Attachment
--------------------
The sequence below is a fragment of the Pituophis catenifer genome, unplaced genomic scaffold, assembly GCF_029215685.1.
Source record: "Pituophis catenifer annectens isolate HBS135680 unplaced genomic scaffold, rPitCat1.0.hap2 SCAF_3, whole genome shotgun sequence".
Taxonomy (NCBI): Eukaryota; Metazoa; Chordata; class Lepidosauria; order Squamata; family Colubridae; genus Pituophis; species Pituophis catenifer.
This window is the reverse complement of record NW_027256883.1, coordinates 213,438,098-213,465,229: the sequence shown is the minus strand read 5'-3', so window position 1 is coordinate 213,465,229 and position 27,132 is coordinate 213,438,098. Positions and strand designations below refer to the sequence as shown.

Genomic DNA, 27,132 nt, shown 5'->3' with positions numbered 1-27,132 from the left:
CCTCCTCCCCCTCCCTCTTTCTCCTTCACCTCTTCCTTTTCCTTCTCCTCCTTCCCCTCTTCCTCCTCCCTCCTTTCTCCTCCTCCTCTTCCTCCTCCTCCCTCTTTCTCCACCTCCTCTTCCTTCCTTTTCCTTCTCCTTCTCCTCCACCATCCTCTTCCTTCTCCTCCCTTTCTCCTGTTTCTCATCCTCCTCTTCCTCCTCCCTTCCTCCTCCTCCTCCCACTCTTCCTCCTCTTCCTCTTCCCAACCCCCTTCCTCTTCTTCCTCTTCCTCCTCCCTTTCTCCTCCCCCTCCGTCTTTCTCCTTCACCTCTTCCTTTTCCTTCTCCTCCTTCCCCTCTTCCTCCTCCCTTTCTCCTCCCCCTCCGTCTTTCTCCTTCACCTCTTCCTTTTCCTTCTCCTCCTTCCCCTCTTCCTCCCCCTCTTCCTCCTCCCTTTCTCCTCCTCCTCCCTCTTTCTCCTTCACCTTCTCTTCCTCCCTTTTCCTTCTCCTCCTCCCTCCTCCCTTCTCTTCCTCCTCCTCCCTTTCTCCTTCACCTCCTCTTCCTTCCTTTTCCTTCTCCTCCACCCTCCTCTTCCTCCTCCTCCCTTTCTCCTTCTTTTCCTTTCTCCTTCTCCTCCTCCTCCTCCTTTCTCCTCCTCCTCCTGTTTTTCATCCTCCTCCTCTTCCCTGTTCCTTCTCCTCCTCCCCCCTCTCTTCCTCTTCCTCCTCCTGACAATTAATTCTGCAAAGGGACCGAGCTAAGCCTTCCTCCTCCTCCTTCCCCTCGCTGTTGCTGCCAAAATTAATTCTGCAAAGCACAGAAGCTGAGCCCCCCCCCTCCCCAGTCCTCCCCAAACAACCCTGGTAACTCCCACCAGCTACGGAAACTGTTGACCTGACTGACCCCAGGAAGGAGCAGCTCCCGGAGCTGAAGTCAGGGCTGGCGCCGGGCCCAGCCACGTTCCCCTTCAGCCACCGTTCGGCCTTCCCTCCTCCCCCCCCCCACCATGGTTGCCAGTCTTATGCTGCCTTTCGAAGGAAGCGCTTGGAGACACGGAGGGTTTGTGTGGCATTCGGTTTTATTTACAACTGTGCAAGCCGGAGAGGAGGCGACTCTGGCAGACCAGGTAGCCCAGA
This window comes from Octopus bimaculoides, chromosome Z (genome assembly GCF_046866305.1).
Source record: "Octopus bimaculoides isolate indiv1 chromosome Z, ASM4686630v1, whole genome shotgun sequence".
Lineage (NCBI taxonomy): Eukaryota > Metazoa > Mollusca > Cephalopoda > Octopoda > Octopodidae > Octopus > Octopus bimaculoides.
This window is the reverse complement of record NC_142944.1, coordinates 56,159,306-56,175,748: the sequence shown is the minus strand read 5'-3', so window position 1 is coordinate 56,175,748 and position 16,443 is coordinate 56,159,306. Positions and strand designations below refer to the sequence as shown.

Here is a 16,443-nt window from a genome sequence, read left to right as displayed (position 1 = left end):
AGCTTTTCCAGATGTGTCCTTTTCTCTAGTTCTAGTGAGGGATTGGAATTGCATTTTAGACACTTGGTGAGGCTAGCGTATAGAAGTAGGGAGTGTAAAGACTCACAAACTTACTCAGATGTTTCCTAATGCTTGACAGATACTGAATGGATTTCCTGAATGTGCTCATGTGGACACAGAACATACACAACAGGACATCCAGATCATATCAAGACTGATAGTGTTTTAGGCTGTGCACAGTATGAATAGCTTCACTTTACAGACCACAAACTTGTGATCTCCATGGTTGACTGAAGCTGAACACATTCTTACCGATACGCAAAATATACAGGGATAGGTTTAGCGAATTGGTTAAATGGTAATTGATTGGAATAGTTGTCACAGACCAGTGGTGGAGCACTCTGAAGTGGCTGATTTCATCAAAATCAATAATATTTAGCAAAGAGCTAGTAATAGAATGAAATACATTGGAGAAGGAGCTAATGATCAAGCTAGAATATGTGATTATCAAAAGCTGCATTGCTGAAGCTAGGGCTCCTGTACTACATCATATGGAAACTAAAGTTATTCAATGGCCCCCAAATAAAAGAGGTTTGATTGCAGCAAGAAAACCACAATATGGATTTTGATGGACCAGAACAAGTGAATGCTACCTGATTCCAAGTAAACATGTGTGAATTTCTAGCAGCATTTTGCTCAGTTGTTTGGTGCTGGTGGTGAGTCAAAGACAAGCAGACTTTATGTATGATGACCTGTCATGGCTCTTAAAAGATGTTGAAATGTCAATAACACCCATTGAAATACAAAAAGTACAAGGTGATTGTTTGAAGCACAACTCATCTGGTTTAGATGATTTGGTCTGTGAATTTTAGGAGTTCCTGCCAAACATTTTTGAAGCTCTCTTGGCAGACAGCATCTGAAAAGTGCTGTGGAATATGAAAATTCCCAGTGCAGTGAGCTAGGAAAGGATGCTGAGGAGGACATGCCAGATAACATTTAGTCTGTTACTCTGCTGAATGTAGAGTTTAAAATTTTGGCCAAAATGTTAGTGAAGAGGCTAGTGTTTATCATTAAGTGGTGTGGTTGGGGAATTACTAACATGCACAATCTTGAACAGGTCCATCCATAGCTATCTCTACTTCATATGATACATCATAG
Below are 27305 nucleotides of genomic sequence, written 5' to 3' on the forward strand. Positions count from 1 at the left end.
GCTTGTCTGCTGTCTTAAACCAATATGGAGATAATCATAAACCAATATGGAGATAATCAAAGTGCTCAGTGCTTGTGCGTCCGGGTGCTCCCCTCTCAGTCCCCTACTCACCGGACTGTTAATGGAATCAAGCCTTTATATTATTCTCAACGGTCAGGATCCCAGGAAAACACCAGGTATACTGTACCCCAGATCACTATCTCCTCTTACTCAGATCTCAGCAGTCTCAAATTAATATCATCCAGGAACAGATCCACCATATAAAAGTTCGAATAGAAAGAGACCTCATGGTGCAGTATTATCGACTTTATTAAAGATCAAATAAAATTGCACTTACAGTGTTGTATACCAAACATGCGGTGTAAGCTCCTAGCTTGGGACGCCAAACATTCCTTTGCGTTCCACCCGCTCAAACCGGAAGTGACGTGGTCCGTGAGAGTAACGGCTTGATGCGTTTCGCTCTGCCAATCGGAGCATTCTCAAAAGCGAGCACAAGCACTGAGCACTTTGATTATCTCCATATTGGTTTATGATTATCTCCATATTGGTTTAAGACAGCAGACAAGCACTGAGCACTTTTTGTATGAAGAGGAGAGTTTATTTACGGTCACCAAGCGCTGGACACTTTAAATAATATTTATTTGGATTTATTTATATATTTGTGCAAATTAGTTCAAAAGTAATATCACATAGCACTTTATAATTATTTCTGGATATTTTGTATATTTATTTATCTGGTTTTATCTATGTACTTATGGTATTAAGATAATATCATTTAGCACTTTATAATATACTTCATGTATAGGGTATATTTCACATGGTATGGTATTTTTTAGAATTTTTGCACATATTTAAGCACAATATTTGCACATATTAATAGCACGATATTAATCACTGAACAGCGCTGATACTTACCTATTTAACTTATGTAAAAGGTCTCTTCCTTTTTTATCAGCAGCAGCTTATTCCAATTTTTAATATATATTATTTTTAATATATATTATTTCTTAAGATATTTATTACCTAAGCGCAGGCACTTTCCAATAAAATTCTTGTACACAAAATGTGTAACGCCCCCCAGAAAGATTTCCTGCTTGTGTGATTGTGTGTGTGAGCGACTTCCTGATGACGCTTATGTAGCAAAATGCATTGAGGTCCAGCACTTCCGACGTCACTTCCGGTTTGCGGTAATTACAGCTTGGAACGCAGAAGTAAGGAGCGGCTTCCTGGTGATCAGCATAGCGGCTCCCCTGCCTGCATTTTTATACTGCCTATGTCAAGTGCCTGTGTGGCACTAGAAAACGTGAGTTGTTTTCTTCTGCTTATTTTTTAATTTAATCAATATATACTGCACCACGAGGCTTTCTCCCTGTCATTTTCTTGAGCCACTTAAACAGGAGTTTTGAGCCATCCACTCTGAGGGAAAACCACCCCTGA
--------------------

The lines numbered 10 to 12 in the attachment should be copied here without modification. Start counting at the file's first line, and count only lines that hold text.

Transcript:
This window is the reverse complement of record NC_142944.1, coordinates 56,159,306-56,175,748: the sequence shown is the minus strand read 5'-3', so window position 1 is coordinate 56,175,748 and position 16,443 is coordinate 56,159,306. Positions and strand designations below refer to the sequence as shown.

Here is a 16,443-nt window from a genome sequence, read left to right as displayed (position 1 = left end):
AGCTTTTCCAGATGTGTCCTTTTCTCTAGTTCTAGTGAGGGATTGGAATTGCATTTTAGACACTTGGTGAGGCTAGCGTATAGAAGTAGGGAGTGTAAAGACTCACAAACTTACTCAGATGTTTCCTAATGCTTGACAGATACTGAATGGATTTCCTGAATGTGCTCATGTGGACACAGAACATACACAACAGGACATCCAGATCATATCAAGACTGATAGTGTTTTAGGCTGTGCACAGTATGAATAGCTTCACTTTACAGACCACAAACTTGTGATCTCCATGGTTGACTGAAGCTGAACACATTCTTACCGATACGCAAAATATACAGGGATAGGTTTAGCGAATTGGTTAAATGGTAATTGATTGGAATAGTTGTCACAGACCAGTGGTGGAGCACTCTGAAGTGGCTGATTTCATCAAAATCAATAATATTTAGCAAAGAGCTAGTAATAGAATGAAATACATTGGAGAAGGAGCTAATGATCAAGCTAGAATATGTGATTATCAAAAGCTGCATTGCTGAAGCTAGGGCTCCTGTACTACATCATATGGAAACTAAAGTTATTCAATGGCCCCCAAATAAAAGAGGTTTGATTGCAGCAAGAAAACCACAATATGGATTTTGATGGACCAGAACAAGTGAATGCTACCTGATTCCAAGTAAACATGTGTGAATTTCTAGCAGCATTTTGCTCAGTTGTTTGGTGCTGGTGGTGAGTCAAAGACAAGCAGACTTTATGTATGATGACCTGTCATGGCTCTTAAAAGATGTTGAAATGTCAATAACACCCATTGAAATACAAAAAGTACAAGGTGATTGTTTGAAGCACAACTCATCTGGTTTAGATGATTTGGTCTGTGAATTTTAGGAGTTCCTGCCAAACATTTTTGAAGCTCTCTTGGCAGACAGCATCTGAAAAGTGCTGTGGAATATGAAAATTCCCAGTGCAGTGAGCTAGGAAAGGATGCTGAGGAGGACATGCCAGATAACATTTAGTCTGTTACTCTGCTGAATGTAGAGTTTAAAATTTTGGCCAAAATGTTAGTGAAGAGGCTAGTGTTTATCATTAAGTGGTGTGGTTGGGGAATTACTAACATGCACAATCTTGAACAGGTCCATCCATAGCTATCTCTACTTCATATGATACATCATAG